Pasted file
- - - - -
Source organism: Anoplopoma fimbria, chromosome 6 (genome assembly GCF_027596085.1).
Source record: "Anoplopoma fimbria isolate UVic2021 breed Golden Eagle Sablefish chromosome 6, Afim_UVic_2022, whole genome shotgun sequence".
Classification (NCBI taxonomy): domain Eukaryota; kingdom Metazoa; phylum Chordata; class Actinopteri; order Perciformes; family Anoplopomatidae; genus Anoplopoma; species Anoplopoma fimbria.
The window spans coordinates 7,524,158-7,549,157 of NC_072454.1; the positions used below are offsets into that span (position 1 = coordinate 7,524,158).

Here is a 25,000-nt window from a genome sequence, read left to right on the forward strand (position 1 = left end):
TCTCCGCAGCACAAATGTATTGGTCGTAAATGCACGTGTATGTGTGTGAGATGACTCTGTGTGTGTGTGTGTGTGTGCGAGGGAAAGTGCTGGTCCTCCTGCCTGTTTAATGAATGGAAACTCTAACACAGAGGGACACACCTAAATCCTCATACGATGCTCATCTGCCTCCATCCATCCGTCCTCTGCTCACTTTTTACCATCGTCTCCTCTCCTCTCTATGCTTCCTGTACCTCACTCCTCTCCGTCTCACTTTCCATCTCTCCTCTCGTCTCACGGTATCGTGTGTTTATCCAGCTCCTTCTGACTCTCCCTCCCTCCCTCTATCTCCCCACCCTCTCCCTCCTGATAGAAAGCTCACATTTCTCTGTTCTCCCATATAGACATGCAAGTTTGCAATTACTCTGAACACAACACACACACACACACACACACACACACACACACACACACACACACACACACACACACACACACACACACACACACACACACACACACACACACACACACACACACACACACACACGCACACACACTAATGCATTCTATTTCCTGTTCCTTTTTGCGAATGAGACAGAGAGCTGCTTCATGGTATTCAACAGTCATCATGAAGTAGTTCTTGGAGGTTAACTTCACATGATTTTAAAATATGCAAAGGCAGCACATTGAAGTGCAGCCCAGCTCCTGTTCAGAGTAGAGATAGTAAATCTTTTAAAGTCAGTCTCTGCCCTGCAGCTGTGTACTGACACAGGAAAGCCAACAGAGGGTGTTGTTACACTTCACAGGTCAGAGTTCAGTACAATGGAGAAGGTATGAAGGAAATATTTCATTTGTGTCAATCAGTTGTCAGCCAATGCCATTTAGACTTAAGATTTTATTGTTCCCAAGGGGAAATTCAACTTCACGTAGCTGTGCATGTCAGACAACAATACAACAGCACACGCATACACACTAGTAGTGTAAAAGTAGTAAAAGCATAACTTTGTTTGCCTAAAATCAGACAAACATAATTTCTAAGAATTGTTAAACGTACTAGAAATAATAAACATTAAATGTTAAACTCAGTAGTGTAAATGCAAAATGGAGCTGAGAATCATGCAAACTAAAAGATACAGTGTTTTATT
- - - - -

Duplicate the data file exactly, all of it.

Source organism: Anoplopoma fimbria, chromosome 6 (genome assembly GCF_027596085.1).
Source record: "Anoplopoma fimbria isolate UVic2021 breed Golden Eagle Sablefish chromosome 6, Afim_UVic_2022, whole genome shotgun sequence".
Classification (NCBI taxonomy): domain Eukaryota; kingdom Metazoa; phylum Chordata; class Actinopteri; order Perciformes; family Anoplopomatidae; genus Anoplopoma; species Anoplopoma fimbria.
The window spans coordinates 7,524,158-7,549,157 of NC_072454.1; the positions used below are offsets into that span (position 1 = coordinate 7,524,158).

Here is a 25,000-nt window from a genome sequence, read left to right on the forward strand (position 1 = left end):
TCTCCGCAGCACAAATGTATTGGTCGTAAATGCACGTGTATGTGTGTGAGATGACTCTGTGTGTGTGTGTGTGTGTGCGAGGGAAAGTGCTGGTCCTCCTGCCTGTTTAATGAATGGAAACTCTAACACAGAGGGACACACCTAAATCCTCATACGATGCTCATCTGCCTCCATCCATCCGTCCTCTGCTCACTTTTTACCATCGTCTCCTCTCCTCTCTATGCTTCCTGTACCTCACTCCTCTCCGTCTCACTTTCCATCTCTCCTCTCGTCTCACGGTATCGTGTGTTTATCCAGCTCCTTCTGACTCTCCCTCCCTCCCTCTATCTCCCCACCCTCTCCCTCCTGATAGAAAGCTCACATTTCTCTGTTCTCCCATATAGACATGCAAGTTTGCAATTACTCTGAACACAACACACACACACACACACACACACACACACACACACACACACACACACACACACACACACACACACACACACACACACACACACACACACACACACACACACACACACACACACACGCACACACACTAATGCATTCTATTTCCTGTTCCTTTTTGCGAATGAGACAGAGAGCTGCTTCATGGTATTCAACAGTCATCATGAAGTAGTTCTTGGAGGTTAACTTCACATGATTTTAAAATATGCAAAGGCAGCACATTGAAGTGCAGCCCAGCTCCTGTTCAGAGTAGAGATAGTAAATCTTTTAAAGTCAGTCTCTGCCCTGCAGCTGTGTACTGACACAGGAAAGCCAACAGAGGGTGTTGTTACACTTCACAGGTCAGAGTTCAGTACAATGGAGAAGGTATGAAGGAAATATTTCATTTGTGTCAATCAGTTGTCAGCCAATGCCATTTAGACTTAAGATTTTATTGTTCCCAAGGGGAAATTCAACTTCACGTAGCTGTGCATGTCAGACAACAATACAACAGCACACGCATACACACTAGTAGTGTAAAAGTAGTAAAAGCATAACTTTGTTTGCCTAAAATCAGACAAACATAATTTCTAAGAATTGTTAAACGTACTAGAAATAATAAACATTAAATGTTAAACTCAGTAGTGTAAATGCAAAATGGAGCTGAGAATCATGCAAACTAAAAGATACAGTGTTTTATT